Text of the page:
He was not part of a famed draft class. Heck, he wasn’t even drafted. He was cut, signed and cut again but he persisted with the same intensity with which he rushed the passer. What James Harrison was, was a football player and he made himself into a damn good one. Harrison announced this morning that he was officially retiring and despite his participation with that hated team in Boston his reputation as a Steelers’ great should remain intact.
I am of the opinion that Harrison retires as one of the last of the original warriors of the game. He became the poster boy for NFL Commissioner Roger Goodell’s war on “illegal hits” and to his credit, Harrison actually changed the way he hit people over time. But for anyone of my age and older, Harrison represents the football we grew up with decades ago.
Right or wrong, safe or not, football was meant to be a collision sport and nobody embodied that in his generation the way “Silverback” did. The former Kent State product played with great hostility and seemed to view each individual play as a single battle within a 60 minute war. This is not to suggest other players of his generation were not great defenders but few were feared the way “Deebo” was.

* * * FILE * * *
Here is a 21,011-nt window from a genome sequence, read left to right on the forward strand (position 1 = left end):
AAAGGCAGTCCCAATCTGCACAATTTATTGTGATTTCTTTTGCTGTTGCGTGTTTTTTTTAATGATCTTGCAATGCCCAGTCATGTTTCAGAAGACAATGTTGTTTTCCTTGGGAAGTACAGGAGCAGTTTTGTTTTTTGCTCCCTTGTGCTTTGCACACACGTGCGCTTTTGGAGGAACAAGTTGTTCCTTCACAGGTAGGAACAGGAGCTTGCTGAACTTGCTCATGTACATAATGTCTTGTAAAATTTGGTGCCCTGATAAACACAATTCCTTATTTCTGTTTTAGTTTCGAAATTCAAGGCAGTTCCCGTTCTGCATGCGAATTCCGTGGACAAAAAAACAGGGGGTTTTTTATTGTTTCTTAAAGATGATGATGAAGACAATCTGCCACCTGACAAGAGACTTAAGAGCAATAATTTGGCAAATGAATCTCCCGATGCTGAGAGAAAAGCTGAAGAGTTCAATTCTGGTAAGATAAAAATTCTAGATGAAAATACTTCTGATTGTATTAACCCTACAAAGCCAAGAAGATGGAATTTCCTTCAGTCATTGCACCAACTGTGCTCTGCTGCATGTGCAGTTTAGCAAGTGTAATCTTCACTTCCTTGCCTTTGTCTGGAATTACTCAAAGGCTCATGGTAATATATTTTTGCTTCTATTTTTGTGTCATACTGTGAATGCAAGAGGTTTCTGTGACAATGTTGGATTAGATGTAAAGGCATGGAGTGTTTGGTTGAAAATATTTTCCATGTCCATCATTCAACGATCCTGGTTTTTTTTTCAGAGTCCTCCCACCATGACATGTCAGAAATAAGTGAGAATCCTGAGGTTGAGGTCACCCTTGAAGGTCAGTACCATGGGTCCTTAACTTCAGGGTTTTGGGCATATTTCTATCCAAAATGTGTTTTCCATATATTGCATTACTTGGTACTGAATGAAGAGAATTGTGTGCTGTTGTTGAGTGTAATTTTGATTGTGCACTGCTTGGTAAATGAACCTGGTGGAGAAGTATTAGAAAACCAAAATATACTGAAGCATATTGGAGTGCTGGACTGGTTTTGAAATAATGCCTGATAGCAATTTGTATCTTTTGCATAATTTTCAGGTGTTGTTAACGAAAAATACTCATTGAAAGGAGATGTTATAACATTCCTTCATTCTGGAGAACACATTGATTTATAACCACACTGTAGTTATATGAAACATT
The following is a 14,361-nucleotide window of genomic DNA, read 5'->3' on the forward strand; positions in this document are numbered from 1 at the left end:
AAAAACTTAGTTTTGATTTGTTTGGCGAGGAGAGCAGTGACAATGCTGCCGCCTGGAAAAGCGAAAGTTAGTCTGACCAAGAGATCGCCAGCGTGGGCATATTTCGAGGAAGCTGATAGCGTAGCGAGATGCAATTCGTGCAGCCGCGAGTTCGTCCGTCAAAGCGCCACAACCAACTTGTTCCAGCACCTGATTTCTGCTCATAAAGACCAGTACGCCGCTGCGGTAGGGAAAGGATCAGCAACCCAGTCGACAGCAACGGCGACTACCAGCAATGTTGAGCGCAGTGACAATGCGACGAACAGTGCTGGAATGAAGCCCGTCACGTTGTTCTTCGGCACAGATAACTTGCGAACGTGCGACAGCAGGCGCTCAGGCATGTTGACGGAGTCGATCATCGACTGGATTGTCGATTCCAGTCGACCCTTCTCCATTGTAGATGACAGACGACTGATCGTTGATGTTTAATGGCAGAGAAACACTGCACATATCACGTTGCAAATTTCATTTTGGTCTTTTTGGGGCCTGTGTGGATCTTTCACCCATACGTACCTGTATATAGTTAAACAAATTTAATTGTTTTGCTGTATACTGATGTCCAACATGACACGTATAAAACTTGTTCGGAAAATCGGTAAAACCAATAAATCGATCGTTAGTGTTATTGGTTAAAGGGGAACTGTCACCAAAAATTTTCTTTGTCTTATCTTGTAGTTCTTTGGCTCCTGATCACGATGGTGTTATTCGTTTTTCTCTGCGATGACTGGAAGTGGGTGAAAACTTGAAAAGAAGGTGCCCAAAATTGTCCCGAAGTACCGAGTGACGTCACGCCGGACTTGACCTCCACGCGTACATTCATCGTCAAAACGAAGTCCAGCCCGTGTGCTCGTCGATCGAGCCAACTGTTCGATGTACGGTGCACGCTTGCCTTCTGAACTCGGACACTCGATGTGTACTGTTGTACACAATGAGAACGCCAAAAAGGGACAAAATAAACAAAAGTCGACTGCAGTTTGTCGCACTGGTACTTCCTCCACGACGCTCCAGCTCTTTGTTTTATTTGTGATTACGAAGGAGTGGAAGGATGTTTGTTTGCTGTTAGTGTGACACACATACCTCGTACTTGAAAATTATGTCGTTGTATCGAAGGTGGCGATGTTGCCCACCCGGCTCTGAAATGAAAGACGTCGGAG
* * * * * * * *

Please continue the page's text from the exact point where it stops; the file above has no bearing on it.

The 2008 NFL Defensive Player of the Year authored what many believe is the greatest play in Super Bowl history with his 100-yard interception return for touchdown in Super Bowl XLIII against Arizona. While that will always be his claim to fame he had many terrific plays which more often than not involved a sacking of the quarterback.
Some Steelers’ fans are still upset and disappointed in Harrison. After being released late in the season, Harrison signed with the hated Patriots. Once the Steelers were eliminated, fan hatred towards Deebo increased because the thought of him winning a Super Bowl with the Evil Empire was more than many could handle. A lot of fans have forgiven him and I think much of it has to do with the fact he lost but let’s clear something up.
The Steelers did not handle Harrison’s situation as well as they could have. Art Rooney II said as much in his end of season comments. James Harrison believed he could still have an impact and I for one agreed with him. I saw no reason for him to not get some snaps especially late in games but clearly the Steelers had moved on.
You certainly have every right to still have issues with Deebo but I’ve let it go. Football is a business and that’s what it all came down to in the end. Harrison retires as the organization’s all-time sack leader and not even his stop in Cincinnati can change that.
James Harrison played football the way I always thought it should be played and you’ll never ever hear him apologize for it. For all of the negatives one could compile, Harrison’s place in Steelers’ history is safe in my mind. He’s earned it.